Social interactions are part and parcel of growing up. Children often learn right and wrong, cooperation and discord, and many of life’s many lessons courtesy of those they know and trust — and unfortunately, some find themselves victim of child sexual abuse or misconduct in the process.

One in five girls and one in 20 boys are victims of child sexual abuse, according to the North Dakota Task Force on the Prevention of Child Sexual Abuse. Statistics like these are not only daunting, but a reality of our criminal court systems each given day.

Law enforcement across the country have been actively rooting out sexual and child trafficking cases in increasing numbers. Due to differences in agency reporting practices, national estimates for the offenses of "child rape" and "child sexual offenses" are not available — though conservative estimates are that nearly 3 million cases occur in the United States each year.


In Dickinson, sexually based offenses are considered especially heinous and the dedicated detectives who investigate these vicious felonies are led by Det. Sgt. Kylan Klauzer of the Dickinson Police Department.

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Klauzer works diligently on cases of this nature within the department’s Criminal Investigative Division, where cases of this nature are nothing new for the investigative team. The many unique factors involved in each case can be disheartening, but is an assignment that Klauzer and his team take to heart. The department sought out more than 30 investigations on average each year, with 32 coming last year alone.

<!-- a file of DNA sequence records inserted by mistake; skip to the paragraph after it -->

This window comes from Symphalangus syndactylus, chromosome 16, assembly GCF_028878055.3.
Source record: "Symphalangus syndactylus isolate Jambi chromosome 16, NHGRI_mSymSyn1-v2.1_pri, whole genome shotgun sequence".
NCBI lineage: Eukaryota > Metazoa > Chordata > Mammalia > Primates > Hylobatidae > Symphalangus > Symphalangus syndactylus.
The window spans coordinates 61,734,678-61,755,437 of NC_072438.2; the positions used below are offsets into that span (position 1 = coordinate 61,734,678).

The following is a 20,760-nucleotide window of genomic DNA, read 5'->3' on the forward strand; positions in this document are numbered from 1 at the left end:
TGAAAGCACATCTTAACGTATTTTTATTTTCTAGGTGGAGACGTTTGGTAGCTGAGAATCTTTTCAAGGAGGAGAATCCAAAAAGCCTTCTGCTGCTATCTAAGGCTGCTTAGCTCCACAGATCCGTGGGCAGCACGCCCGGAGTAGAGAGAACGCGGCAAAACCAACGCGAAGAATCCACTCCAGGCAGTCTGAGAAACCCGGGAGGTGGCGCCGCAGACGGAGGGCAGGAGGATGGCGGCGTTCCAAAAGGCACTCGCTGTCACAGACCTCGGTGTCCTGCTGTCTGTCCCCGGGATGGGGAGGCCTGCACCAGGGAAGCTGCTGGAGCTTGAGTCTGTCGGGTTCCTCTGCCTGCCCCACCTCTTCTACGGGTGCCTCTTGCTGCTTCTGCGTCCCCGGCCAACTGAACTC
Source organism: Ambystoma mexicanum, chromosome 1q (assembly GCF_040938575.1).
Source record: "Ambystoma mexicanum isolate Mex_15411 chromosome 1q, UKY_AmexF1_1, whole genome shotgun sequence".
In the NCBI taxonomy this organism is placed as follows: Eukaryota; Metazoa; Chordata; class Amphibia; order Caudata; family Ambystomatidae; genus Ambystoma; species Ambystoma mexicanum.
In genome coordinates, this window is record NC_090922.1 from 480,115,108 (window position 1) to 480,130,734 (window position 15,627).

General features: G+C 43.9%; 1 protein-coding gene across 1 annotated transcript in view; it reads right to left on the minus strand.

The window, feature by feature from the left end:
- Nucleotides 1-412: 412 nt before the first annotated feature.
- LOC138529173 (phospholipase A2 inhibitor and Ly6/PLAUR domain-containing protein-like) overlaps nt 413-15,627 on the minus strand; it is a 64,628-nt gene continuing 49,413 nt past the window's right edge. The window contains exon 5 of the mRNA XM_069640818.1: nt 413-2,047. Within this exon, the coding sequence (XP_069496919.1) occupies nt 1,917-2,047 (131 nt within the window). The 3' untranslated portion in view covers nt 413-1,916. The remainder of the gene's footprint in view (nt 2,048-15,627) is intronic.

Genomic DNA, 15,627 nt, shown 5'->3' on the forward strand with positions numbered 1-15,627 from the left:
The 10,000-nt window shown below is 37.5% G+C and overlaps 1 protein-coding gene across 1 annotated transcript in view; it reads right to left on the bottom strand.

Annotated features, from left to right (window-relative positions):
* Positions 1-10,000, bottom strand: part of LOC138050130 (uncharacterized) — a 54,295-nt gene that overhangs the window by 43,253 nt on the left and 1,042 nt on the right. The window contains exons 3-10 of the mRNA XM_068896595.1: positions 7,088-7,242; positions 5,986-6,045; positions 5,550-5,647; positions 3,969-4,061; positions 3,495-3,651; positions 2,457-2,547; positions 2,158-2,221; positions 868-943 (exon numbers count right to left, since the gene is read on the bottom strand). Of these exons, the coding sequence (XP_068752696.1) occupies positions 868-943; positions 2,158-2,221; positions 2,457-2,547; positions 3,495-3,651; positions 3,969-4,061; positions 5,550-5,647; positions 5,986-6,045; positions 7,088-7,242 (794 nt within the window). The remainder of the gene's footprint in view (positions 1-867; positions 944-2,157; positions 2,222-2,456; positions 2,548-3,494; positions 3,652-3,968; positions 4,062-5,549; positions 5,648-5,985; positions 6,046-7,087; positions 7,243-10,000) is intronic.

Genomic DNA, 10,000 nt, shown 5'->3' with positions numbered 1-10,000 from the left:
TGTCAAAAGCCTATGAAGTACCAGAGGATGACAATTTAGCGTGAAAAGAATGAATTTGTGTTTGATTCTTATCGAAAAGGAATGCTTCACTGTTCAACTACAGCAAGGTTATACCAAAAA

“Education, empowering early reporting of suspicious activity and engagement with our community. Chief Dassinger’s core of his mission statement is building strong relationships within our community. These cases always take priority when they are received. Cases involving any child needs to. They are difficult cases for any family to have to deal with and we understand that, as most of us have our own families,” Klauzer noted. “We believe we have a good child protective services division (human services), good advocacy resources and quality first responder professionals to help those families in need.”

Klauzer added, “In any circumstance of this nature, these cases are difficult for any officer who is “tasked to investigate and sort through the details. Officers who are parents are especially affected by the difficulties the victim’s and their families experience during those situations.”